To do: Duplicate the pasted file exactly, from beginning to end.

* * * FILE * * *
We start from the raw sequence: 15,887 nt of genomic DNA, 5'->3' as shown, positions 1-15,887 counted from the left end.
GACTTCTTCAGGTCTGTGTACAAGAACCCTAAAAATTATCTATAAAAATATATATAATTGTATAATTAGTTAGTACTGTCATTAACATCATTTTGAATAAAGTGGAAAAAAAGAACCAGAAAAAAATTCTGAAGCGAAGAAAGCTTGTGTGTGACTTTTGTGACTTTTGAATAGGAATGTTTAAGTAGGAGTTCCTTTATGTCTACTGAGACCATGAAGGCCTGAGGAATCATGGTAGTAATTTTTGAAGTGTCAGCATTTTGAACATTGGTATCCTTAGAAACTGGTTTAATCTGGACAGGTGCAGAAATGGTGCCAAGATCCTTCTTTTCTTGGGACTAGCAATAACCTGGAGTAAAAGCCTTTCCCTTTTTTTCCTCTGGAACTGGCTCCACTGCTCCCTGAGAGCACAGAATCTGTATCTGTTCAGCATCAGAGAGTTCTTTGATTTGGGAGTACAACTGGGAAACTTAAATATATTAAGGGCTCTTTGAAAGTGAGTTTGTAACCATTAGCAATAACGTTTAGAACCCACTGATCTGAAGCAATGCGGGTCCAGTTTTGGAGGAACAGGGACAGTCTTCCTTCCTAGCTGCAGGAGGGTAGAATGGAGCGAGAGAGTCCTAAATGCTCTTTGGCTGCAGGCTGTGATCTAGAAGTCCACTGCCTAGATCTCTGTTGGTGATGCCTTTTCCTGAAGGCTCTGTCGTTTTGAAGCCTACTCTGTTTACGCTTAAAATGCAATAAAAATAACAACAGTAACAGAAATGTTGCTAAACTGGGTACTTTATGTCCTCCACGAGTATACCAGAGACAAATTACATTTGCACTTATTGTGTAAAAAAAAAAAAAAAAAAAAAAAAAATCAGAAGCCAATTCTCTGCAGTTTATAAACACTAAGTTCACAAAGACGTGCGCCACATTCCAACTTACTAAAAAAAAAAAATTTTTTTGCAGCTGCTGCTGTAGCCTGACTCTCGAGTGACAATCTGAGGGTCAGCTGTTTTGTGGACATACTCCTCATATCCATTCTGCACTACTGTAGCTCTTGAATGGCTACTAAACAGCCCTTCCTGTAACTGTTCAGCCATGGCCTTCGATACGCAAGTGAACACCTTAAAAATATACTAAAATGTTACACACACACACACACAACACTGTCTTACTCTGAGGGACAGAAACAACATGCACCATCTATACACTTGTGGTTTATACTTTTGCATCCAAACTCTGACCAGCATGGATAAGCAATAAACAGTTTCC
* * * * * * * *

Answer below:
We start from the raw sequence: 15,887 nt of genomic DNA, 5'->3' as shown, positions 1-15,887 counted from the left end.
GACTTCTTCAGGTCTGTGTACAAGAACCCTAAAAATTATCTATAAAAATATATATAATTGTATAATTAGTTAGTACTGTCATTAACATCATTTTGAATAAAGTGGAAAAAAAGAACCAGAAAAAAATTCTGAAGCGAAGAAAGCTTGTGTGTGACTTTTGTGACTTTTGAATAGGAATGTTTAAGTAGGAGTTCCTTTATGTCTACTGAGACCATGAAGGCCTGAGGAATCATGGTAGTAATTTTTGAAGTGTCAGCATTTTGAACATTGGTATCCTTAGAAACTGGTTTAATCTGGACAGGTGCAGAAATGGTGCCAAGATCCTTCTTTTCTTGGGACTAGCAATAACCTGGAGTAAAAGCCTTTCCCTTTTTTTCCTCTGGAACTGGCTCCACTGCTCCCTGAGAGCACAGAATCTGTATCTGTTCAGCATCAGAGAGTTCTTTGATTTGGGAGTACAACTGGGAAACTTAAATATATTAAGGGCTCTTTGAAAGTGAGTTTGTAACCATTAGCAATAACGTTTAGAACCCACTGATCTGAAGCAATGCGGGTCCAGTTTTGGAGGAACAGGGACAGTCTTCCTTCCTAGCTGCAGGAGGGTAGAATGGAGCGAGAGAGTCCTAAATGCTCTTTGGCTGCAGGCTGTGATCTAGAAGTCCACTGCCTAGATCTCTGTTGGTGATGCCTTTTCCTGAAGGCTCTGTCGTTTTGAAGCCTACTCTGTTTACGCTTAAAATGCAATAAAAATAACAACAGTAACAGAAATGTTGCTAAACTGGGTACTTTATGTCCTCCACGAGTATACCAGAGACAAATTACATTTGCACTTATTGTGTAAAAAAAAAAAAAAAAAAAAAAAAAATCAGAAGCCAATTCTCTGCAGTTTATAAACACTAAGTTCACAAAGACGTGCGCCACATTCCAACTTACTAAAAAAAAAAAATTTTTTTGCAGCTGCTGCTGTAGCCTGACTCTCGAGTGACAATCTGAGGGTCAGCTGTTTTGTGGACATACTCCTCATATCCATTCTGCACTACTGTAGCTCTTGAATGGCTACTAAACAGCCCTTCCTGTAACTGTTCAGCCATGGCCTTCGATACGCAAGTGAACACCTTAAAAATATACTAAAATGTTACACACACACACACACAACACTGTCTTACTCTGAGGGACAGAAACAACATGCACCATCTATACACTTGTGGTTTATACTTTTGCATCCAAACTCTGACCAGCATGGATAAGCAATAAACAGTTTCC